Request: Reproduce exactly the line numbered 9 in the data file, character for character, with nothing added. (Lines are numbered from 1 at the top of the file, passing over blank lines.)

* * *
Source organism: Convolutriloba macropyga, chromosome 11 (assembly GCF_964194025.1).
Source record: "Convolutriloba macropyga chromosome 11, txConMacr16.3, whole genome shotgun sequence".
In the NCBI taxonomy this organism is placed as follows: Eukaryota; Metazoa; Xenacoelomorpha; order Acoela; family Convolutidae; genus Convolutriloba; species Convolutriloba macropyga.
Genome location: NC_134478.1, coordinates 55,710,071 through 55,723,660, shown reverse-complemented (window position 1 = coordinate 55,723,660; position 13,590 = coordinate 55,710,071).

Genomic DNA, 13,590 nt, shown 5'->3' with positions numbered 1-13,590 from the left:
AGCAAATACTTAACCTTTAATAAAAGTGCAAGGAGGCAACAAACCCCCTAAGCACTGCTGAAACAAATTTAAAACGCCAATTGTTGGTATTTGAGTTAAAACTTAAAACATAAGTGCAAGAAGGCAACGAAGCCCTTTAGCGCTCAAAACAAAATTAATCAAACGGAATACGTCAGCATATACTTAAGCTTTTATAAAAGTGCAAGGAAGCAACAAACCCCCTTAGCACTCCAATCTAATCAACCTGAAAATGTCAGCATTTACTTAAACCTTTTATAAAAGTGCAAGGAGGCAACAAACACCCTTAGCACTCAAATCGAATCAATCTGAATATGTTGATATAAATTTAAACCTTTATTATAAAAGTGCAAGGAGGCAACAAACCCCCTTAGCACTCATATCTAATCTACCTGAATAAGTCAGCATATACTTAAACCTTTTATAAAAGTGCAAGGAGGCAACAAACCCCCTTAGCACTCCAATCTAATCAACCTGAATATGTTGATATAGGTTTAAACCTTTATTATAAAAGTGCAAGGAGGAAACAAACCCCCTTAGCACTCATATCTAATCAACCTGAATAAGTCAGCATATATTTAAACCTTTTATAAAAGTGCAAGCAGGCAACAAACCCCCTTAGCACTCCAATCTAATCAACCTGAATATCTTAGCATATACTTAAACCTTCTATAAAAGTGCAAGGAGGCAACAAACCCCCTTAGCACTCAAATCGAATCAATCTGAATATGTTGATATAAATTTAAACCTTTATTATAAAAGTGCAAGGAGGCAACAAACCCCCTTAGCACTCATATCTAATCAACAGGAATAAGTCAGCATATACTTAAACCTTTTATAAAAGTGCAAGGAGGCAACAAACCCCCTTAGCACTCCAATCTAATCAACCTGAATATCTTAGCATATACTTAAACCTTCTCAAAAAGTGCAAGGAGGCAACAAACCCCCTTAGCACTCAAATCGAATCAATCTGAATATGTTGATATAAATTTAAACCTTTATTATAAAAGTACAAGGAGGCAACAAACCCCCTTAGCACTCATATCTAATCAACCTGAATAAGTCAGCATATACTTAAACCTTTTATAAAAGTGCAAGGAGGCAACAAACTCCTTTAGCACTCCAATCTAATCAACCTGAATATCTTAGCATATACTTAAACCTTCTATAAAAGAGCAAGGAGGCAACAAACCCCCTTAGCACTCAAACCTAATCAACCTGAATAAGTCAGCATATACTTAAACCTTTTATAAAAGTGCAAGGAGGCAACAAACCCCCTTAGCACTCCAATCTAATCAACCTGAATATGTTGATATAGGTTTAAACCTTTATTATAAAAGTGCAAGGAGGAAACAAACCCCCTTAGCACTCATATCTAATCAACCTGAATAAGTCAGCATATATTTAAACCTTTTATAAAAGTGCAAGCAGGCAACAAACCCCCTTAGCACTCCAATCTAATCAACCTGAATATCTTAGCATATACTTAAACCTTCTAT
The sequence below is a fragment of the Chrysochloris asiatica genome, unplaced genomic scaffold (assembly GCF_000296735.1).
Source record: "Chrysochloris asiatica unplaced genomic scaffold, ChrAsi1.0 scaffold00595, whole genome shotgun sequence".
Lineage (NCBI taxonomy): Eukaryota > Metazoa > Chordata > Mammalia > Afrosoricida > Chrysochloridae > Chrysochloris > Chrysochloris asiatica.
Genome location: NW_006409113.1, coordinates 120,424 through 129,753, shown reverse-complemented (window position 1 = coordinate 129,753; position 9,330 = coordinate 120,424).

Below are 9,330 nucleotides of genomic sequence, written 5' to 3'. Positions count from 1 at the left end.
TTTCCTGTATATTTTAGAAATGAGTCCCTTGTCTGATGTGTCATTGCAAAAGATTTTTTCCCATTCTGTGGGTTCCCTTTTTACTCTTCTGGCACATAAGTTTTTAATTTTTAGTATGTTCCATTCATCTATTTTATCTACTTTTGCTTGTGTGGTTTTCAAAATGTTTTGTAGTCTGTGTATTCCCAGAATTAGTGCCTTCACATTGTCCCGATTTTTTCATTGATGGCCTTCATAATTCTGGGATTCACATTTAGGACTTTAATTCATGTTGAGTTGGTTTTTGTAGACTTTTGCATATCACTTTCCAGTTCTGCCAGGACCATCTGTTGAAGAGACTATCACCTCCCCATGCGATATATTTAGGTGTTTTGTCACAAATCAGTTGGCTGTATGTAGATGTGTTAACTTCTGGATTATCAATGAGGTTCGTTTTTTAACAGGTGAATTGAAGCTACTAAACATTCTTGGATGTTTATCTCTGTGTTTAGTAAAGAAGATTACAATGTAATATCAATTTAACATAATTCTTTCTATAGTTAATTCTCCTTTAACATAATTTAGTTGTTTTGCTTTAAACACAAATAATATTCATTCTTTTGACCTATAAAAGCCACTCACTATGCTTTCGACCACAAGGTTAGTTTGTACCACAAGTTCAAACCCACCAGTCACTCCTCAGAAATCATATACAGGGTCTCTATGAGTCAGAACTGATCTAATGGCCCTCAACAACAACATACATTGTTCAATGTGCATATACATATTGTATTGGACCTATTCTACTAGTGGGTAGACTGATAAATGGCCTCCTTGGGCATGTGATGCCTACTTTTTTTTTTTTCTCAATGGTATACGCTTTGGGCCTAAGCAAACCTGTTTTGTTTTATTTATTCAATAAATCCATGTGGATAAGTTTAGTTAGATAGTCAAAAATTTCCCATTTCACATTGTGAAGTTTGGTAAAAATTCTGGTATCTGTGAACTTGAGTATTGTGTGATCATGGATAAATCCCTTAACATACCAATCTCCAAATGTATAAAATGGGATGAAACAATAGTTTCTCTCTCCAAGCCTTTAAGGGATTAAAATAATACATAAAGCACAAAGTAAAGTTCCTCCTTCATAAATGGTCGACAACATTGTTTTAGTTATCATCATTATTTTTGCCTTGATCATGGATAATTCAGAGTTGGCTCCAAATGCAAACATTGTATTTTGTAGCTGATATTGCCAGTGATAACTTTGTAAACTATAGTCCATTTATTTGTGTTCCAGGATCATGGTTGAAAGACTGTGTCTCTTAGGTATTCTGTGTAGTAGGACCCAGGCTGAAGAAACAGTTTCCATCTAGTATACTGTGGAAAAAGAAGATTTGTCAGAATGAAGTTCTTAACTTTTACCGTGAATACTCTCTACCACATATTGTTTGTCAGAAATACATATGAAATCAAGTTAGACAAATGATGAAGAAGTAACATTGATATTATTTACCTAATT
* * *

Lineage (NCBI taxonomy): Eukaryota > Metazoa > Chordata > Mammalia > Afrosoricida > Chrysochloridae > Chrysochloris > Chrysochloris asiatica.